Paying tribute to late-night radio titan Art Bell
I was saddened to learn of the death two weeks ago today of the celebrated late-night Nevada radio host Art Bell, who died at his home in Pahrump at the age of 72 following a long illness.
Perhaps it was fitting that Bell, whose programs featured guests who disseminated reports of dark conspiracies and the paranormal, died on Friday, the 13th. An autopsy revealed his death was caused by chronic obstructive pulmonary disease.
While attempting to fall asleep, I often listened to Bell on his nationally-syndicated “Coast to Coast” show. Although his callers told of dark plots and conspiracies facing the world and described their past lives, time travel and flights aboard UFOs, Bell once admitted that his programs were “absolute, pure entertainment.”
But this didn’t stop him from letting his followers believe that he, too, had one of those extraterrestrial experiences. During one of his radio shows, Bell stated that when he and his wife were driving from Las Vegas to their home in Pahrump at night, they came upon a massive triangular craft hovering over the highway. Each side of the mysterious object, he said, was about 150 feet long and there were two bright lights at each point of the triangles. The craft then passed over the Bells’ car. The spacecraft “was silent, dead silent. It did not appear to have an engine,” he recalled. “It then floated out of sight,” he added.
When chatting with his radio listeners in the dead of night, Bell never mocked, debased or argued with them. He appeared to be a kind, accepting fellow, and in the late 1990s, at the zenith of his popularity, his show was among the top-ranked in the United States. He appeared on nearly 500 radio stations and had more than 10 million listeners.
Born in North Carolina in 1945 to parents who were career U.S. Marines (his father was a captain, his mother a sergeant), Bell began his radio career at the age of 15 when he became a licensed amateur radio operator. He served as an Air Force medic during the Vietnam War, and after his return to the U.S. from Vietnam, he moved to Las Vegas where he took a job as a late-night radio host on KDWN. He later moved to Pahrump in southern Nye County where he founded KNYE radio station and continued his nightly call-in shows.
While in Pahrump many years ago to attend the annual meeting of the Nevada Press Association, I managed to discover the location of Bell’s radio station, adjacent sky-high radio transmitter and home-studio, which occupied the same compound. When I rang the doorbell, a woman, whom I believe was his wife, opened the door and politely told me that Bell was too busy to greet visitors. That’s the closest I’ve ever gotten to Bell. I’ve never seen him in person.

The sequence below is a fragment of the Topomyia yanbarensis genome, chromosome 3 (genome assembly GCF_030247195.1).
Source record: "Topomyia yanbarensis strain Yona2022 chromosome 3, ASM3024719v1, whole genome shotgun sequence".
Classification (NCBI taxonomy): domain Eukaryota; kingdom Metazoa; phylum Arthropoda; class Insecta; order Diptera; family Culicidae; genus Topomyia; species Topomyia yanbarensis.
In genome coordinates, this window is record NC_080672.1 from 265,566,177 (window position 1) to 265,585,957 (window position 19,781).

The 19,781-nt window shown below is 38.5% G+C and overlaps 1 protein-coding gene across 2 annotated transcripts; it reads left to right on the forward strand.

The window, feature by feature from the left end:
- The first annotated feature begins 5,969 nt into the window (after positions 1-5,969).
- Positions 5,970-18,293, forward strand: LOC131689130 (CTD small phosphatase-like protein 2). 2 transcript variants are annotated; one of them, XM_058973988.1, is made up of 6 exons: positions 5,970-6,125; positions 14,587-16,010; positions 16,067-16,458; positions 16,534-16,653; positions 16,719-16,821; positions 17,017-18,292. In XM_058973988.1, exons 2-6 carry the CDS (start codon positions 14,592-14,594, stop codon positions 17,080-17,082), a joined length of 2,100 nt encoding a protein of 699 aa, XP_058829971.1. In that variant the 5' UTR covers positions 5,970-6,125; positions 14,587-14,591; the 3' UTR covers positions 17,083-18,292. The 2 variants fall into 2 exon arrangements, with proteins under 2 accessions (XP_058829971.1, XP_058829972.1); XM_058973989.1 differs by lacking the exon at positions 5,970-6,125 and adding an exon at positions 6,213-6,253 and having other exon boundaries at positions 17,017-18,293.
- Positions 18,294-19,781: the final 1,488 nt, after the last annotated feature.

Bell had four wives. One was a Japanese-Filipina and the other a Filipina. Bell divorced his first two wives, the third died and he was married to the fourth at the time of his death. He fathered four children, and the fourth, a boy named Alexander, was born nine months before his death.
Bell, who was inducted into the Nevada Broadcasters Hall of Fame, the National Radio Hall of Fame and won the radio trade magazine “Radio and Records” Lifetime Achievement Award, held political and social beliefs that included positions held by conservatives, liberals and libertarians. For example, at one time he was firmly against same-sex marriage, abortion and gun control. But later in life, he moved somewhat to the left, supporting same-sex marriage, decriminalization of marijuana and the elimination of the death penalty “because too many innocent people are being executed.” He also said on his show that Bill Clinton “was a great president” and that he supported the election of Barack Obama.
In recent years, Bell appeared on his Coast to Coast less frequently, as he had moved to the Philippines to marry and live there with his fourth wife, Airyn, a Filipina. Taking over the show during Bell’s increasing absences while living in Manila was George Noory, who also did a fine job.
On several occasions, Bell returned to Pahrump from the Philippines to resume his radio show full-time, but he always returned to Manila to join his new family, which consisted of his wife and their two children. At one time, Bell started up a new call-in show he named “Midnight in the Desert,” but it didn’t last long. Bell also had been plagued with poor health in recent years. In 2016, he suffered a heart attack and spent nearly a week at a Las Vegas hospital. His website at the time quoted him as saying, “I am not in good shape. I’m so weak that I cannot dress myself.” But he was able to periodically return to the airwaves, dying at home less than two years after being hospitalized.
Arthur William Bell III, who began his Coast to Coast broadcasts with “From the kingdom of Nye …” was given this appropriate epitaph by his family and co-workers following his death:
“Art had a fascination with the afterlife, and it’s heartening to know he peacefully slipped into the next world and now knows the answers he sought for so long.”
I have been unable to learn if Bell had or will have a funeral or celebration of life.